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Making the most of forest thinning lumber

 
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Location: Japan, roughly zone 9b - wet and warm climate
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(edit) I suppose this should go into the Woodworking forum really. My mistake.

Here in Japan forests are (mis)managed. Many people own plots of land with cedar and cypress growing on them and they thin them to encourage large trees to grow for selling to the lumber mills. I often hear that people don't cut down enough trees here... Anyhow, I got a truckload of thinned lumber from an acquaintance for the equivalent of 60 USD. I figure the carbon will sit a little bit longer this way than if he had taken it and had it turned into biofuel as he planned.

I built six raised hugelkultur beds bordered with cedar/cypress logs stacked and still had quite a few logs left over.

One of the logs was this relatively thick yet short wonder that I knew I had to do something good with. After 8 months I finally finished the project. I made a shaving horse for turning the prunings from my garden trees into useful odds and ends. I only used two temporary screws and one piece of permanent hardware for it - the bolt that the dumbhead hinges on. It needs some adjustment, but it works a treat.

https://photos.app.goo.gl/99PKhi2jvsf4rqez7


 
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Location: Cincinnati, Ohio,Price Hill 45205
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Wow,  beautiful work!
Your tools are great too.
 
L. Johnson
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Thanks for your compliment. My tools are mostly hand-me-downs from my wife's great grandfather... but the majority of them need a lot of maintenance work. That's one reason I needed a shaving horse... to turn my fruit tree prunings into handles to replace the ones that are falling off. I hired the local blacksmith to make the drawknife for me, but I didn't know what I wanted and it was the first he made, so to be honest it's a little unwieldy. I might hire him to make me a new one with a smaller profile after I've used this one for a year or so and learned what I really need and don't.

Japanese hand-planes are finicky, they require a lot of setting and that takes a lot of practice. I kind of screwed up one of these by filing off part of the chip-breaker. I need to get myself set-up to do some minor metal work, but it's a little intimidating.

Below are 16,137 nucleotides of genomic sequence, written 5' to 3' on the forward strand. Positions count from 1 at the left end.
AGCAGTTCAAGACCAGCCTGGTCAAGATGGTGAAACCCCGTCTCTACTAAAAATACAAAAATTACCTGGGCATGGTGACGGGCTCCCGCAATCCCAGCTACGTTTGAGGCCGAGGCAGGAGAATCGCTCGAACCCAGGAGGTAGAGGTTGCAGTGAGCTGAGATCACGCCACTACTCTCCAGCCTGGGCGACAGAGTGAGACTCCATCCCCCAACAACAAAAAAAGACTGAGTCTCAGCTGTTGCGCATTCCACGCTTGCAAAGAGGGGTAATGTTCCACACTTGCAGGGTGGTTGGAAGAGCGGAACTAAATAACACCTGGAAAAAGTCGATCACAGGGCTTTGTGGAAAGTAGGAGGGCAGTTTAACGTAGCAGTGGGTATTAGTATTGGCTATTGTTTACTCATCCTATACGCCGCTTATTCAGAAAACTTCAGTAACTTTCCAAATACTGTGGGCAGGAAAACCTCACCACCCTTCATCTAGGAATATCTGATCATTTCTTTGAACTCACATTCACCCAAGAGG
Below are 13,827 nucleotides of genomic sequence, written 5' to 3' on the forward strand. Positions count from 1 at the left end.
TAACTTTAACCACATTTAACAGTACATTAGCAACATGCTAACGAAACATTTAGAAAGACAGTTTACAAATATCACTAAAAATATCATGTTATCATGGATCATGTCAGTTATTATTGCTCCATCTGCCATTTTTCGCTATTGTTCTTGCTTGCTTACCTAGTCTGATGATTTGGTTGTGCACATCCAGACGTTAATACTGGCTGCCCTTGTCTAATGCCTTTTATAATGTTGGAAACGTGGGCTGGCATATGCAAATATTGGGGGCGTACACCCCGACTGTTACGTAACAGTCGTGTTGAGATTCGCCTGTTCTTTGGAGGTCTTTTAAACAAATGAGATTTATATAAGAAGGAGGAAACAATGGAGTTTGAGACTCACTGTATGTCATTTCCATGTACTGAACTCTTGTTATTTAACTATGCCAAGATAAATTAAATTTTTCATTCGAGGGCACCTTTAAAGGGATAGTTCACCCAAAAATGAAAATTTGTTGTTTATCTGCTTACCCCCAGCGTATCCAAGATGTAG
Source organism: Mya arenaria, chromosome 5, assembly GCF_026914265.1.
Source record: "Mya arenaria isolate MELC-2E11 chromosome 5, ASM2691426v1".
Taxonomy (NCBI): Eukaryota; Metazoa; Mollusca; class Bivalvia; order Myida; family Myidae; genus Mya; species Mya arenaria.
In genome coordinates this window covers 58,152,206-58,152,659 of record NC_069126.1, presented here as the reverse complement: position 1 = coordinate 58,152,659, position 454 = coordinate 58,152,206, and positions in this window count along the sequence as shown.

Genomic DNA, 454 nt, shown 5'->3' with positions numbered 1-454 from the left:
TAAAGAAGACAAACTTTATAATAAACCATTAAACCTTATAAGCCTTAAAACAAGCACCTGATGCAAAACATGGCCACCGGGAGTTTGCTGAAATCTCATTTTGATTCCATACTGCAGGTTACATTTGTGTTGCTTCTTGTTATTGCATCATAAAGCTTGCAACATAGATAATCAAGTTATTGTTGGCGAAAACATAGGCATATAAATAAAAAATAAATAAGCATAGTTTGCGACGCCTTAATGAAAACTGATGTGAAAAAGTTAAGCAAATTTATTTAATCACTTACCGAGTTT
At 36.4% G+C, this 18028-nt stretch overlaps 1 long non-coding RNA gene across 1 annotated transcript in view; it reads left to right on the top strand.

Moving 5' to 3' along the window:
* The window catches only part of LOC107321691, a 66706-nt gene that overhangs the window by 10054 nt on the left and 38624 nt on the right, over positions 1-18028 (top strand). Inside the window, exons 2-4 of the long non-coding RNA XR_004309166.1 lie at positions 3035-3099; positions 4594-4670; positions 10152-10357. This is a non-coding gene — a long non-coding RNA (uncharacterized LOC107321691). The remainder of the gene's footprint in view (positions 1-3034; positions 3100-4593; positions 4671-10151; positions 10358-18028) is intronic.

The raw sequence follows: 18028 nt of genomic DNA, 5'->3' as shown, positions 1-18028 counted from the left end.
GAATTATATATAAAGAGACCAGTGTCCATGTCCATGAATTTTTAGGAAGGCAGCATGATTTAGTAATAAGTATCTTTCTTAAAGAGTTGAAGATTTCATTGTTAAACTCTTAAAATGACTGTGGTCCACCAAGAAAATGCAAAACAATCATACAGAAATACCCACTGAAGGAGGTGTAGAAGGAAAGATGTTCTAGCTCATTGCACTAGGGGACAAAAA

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I recommend that you have a look at some of Curtis Buchanan's videos on YouTube. He gives some explanations about how drawknives work and how they should be set up.
Your drawknife has the handles coming straight out off the ends, which makes it very difficult to work with efficiently on a shaving horse, It's also much deeper front to back through the blade than it needs to be. You want to be able to make curved cuts, which that deep blade just won't allow.

I might also suggest that on your shaving horse, you shape the dumb head some more. Right now it's just a log shaped cylinder, and some of that material on the top at the front will eventually get in your way when you are working, and it isn't doing anything useful by being there.  If you give it an arched profile from the back down toward the gripping jaw, it will be more versatile. The curve should look almost like a parrot's upper beak.
 
L. Johnson
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Peter Ellis wrote:I recommend that you have a look at some of Curtis Buchanan's videos on YouTube. He gives some explanations about how drawknives work and how they should be set up.
Your drawknife has the handles coming straight out off the ends, which makes it very difficult to work with efficiently on a shaving horse, It's also much deeper front to back through the blade than it needs to be. You want to be able to make curved cuts, which that deep blade just won't allow.

I might also suggest that on your shaving horse, you shape the dumb head some more. Right now it's just a log shaped cylinder, and some of that material on the top at the front will eventually get in your way when you are working, and it isn't doing anything useful by being there.  If you give it an arched profile from the back down toward the gripping jaw, it will be more versatile. The curve should look almost like a parrot's upper beak.



Thank you so much for the feedback! I will look into Curtis's videos. I had that drawknife made by a blacksmith who doesn't know anything about drawknives! He specializes in hoes, and it was my first draw knife as well so I had no specs to give him.

I have felt the desire after using this to have a narrower blade profile. The handle position hasn't been as negative. I initially asked for the tool for debarking. I think for bark removal I wish I had a concave curve in the blade with about half the blade depth and the same length.

I wish I could find better resources on the REASONS for different tool shapes and such, there are lots of graphics showing different ones, but I have trouble finding the rationale. Your post helps!
 
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